I have just finished an excellent book which gives us a lot to think about in developing our own philanthropy plan. Giving With Confidence: A Guide to Savvy Philanthropy is written by Colburn Wilbur, former CEO of the Packard Foundation with Fred Setterberg co-author of Grassroots Philanthropy and Grantmaking Basics.  Their goal is to assist donors who give $5000 to $500,000 a year and trustees of family foundations.  People and foundations who give more have access to professionals and have expertise and methodologies in place to ensure responsible giving.  This book is for the rest of us.  It is chock full of ideas –  they believe that donors who approach philanthropy with imagination, courage, energy and persistence can teach all of us how to be better givers.

Giving With Confidence reinforces some of my own philanthropy style and concerns but it also has made me think about expanding my horizons.  At the end of this article I’ll discuss my personal giving and what I plan to do to improve it.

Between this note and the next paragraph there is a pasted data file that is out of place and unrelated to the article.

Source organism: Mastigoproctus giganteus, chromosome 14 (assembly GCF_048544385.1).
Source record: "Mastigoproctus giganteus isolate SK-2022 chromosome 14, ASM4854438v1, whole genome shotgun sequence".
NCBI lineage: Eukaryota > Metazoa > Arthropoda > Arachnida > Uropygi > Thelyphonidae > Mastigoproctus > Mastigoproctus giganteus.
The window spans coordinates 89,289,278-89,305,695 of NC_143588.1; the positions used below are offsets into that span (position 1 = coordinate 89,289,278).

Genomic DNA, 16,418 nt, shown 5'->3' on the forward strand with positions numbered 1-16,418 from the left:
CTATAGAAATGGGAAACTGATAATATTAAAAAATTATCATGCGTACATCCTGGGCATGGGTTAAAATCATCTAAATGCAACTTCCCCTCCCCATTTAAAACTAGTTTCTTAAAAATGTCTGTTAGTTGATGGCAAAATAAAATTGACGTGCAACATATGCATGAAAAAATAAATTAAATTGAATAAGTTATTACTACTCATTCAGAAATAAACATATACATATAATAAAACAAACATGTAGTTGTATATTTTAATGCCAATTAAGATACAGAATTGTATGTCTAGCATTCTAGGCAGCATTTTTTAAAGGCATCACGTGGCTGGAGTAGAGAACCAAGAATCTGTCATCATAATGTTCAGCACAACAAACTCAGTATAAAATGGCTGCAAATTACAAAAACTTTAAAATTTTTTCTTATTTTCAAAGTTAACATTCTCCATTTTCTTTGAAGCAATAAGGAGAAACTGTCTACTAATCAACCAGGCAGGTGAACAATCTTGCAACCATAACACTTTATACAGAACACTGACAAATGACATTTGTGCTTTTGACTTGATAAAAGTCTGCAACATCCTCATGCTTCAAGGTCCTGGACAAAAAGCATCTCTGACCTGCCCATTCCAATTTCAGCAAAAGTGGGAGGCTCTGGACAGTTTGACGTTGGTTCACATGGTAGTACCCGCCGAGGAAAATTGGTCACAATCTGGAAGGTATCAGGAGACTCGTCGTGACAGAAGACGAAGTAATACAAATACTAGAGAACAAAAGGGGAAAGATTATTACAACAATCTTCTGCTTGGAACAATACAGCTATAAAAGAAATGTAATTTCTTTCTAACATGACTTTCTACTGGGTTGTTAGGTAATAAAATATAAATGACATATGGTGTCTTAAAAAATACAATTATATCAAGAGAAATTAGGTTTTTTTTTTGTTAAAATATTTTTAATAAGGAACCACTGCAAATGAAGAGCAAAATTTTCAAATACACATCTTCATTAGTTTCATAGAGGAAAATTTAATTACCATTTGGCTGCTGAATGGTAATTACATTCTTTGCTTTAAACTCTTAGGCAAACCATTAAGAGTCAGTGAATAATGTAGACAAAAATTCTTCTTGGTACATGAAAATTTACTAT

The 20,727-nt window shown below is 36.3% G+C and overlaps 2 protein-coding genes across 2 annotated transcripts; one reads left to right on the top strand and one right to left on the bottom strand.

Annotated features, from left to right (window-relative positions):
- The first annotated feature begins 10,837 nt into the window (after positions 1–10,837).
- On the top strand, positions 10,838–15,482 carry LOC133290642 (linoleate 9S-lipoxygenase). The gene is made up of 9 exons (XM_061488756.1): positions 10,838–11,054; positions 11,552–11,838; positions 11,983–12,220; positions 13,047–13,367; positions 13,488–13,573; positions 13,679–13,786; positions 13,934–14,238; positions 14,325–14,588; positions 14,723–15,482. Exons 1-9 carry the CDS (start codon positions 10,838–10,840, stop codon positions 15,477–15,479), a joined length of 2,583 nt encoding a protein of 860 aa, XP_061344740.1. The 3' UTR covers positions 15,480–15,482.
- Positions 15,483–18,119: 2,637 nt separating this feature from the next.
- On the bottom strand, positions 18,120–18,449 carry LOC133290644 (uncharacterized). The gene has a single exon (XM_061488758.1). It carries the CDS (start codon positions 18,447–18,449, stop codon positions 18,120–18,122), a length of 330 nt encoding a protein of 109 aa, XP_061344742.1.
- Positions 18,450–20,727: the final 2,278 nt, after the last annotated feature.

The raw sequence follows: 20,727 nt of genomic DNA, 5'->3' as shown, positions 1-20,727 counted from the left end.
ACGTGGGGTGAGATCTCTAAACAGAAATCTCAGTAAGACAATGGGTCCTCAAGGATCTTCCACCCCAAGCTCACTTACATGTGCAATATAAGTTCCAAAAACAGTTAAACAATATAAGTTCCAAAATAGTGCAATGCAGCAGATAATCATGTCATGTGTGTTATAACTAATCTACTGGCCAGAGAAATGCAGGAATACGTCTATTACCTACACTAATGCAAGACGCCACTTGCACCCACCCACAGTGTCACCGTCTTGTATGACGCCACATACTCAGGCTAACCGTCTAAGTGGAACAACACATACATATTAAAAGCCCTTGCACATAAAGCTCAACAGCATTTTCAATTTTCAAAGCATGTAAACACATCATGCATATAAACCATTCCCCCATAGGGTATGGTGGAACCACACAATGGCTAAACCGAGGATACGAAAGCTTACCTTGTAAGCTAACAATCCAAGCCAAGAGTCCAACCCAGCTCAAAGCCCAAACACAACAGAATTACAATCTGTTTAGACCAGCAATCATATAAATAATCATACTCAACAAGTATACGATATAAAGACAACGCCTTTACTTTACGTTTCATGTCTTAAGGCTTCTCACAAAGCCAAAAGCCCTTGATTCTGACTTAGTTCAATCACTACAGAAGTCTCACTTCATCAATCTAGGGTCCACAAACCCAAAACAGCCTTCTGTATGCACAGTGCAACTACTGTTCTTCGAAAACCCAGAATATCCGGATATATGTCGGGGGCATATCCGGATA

Here are a few of Colburn and Fred’s suggestions:
Jump in first – The hardest funding is the first one.  Once someone takes the plunge others are willing to consider a project.  Ask any nonprofit executive about this and they will tell you how true this is. It takes courage to knowingly support something unproven.
The value of the undramatic gesture provides a great shout out for what is called “Your Best Investment in the Nonprofit Sector:  General Operating support”
Exceed your giving comfort level – everywhere – Add a zero to the amount you are giving. Colburn and Fred say that we can all give much more than we do and tells us to imagine ourselves as a much bigger donor than we currently are.